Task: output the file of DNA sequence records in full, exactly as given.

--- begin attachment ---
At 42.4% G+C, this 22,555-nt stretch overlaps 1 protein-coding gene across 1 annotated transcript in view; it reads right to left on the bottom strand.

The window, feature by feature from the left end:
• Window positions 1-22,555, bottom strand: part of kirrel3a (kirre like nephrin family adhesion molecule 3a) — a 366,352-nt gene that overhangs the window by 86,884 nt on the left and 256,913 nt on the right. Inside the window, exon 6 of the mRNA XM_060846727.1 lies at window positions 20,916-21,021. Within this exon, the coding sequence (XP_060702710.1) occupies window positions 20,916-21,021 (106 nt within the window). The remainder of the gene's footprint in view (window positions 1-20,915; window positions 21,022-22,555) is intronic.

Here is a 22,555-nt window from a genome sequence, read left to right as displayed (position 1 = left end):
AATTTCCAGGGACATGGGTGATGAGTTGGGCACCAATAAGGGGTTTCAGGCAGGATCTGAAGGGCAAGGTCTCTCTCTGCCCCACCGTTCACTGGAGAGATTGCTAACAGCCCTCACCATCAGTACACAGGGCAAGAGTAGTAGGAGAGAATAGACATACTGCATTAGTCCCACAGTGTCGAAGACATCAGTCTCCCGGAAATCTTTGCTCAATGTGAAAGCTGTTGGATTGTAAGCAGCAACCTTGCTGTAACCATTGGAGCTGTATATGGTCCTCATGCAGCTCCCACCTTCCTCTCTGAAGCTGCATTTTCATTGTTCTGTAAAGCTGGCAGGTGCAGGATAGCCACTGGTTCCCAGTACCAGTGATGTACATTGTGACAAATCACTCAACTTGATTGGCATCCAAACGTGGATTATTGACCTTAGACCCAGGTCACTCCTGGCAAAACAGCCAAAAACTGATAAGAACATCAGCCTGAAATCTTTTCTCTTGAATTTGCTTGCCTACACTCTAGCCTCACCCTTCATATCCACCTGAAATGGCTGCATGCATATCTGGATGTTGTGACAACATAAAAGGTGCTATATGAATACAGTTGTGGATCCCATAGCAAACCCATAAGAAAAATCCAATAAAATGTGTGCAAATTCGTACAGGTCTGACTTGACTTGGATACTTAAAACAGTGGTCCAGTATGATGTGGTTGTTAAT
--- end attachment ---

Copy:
At 42.4% G+C, this 22,555-nt stretch overlaps 1 protein-coding gene across 1 annotated transcript in view; it reads right to left on the bottom strand.

The window, feature by feature from the left end:
• Window positions 1-22,555, bottom strand: part of kirrel3a (kirre like nephrin family adhesion molecule 3a) — a 366,352-nt gene that overhangs the window by 86,884 nt on the left and 256,913 nt on the right. Inside the window, exon 6 of the mRNA XM_060846727.1 lies at window positions 20,916-21,021. Within this exon, the coding sequence (XP_060702710.1) occupies window positions 20,916-21,021 (106 nt within the window). The remainder of the gene's footprint in view (window positions 1-20,915; window positions 21,022-22,555) is intronic.

Here is a 22,555-nt window from a genome sequence, read left to right as displayed (position 1 = left end):
AATTTCCAGGGACATGGGTGATGAGTTGGGCACCAATAAGGGGTTTCAGGCAGGATCTGAAGGGCAAGGTCTCTCTCTGCCCCACCGTTCACTGGAGAGATTGCTAACAGCCCTCACCATCAGTACACAGGGCAAGAGTAGTAGGAGAGAATAGACATACTGCATTAGTCCCACAGTGTCGAAGACATCAGTCTCCCGGAAATCTTTGCTCAATGTGAAAGCTGTTGGATTGTAAGCAGCAACCTTGCTGTAACCATTGGAGCTGTATATGGTCCTCATGCAGCTCCCACCTTCCTCTCTGAAGCTGCATTTTCATTGTTCTGTAAAGCTGGCAGGTGCAGGATAGCCACTGGTTCCCAGTACCAGTGATGTACATTGTGACAAATCACTCAACTTGATTGGCATCCAAACGTGGATTATTGACCTTAGACCCAGGTCACTCCTGGCAAAACAGCCAAAAACTGATAAGAACATCAGCCTGAAATCTTTTCTCTTGAATTTGCTTGCCTACACTCTAGCCTCACCCTTCATATCCACCTGAAATGGCTGCATGCATATCTGGATGTTGTGACAACATAAAAGGTGCTATATGAATACAGTTGTGGATCCCATAGCAAACCCATAAGAAAAATCCAATAAAATGTGTGCAAATTCGTACAGGTCTGACTTGACTTGGATACTTAAAACAGTGGTCCAGTATGATGTGGTTGTTAAT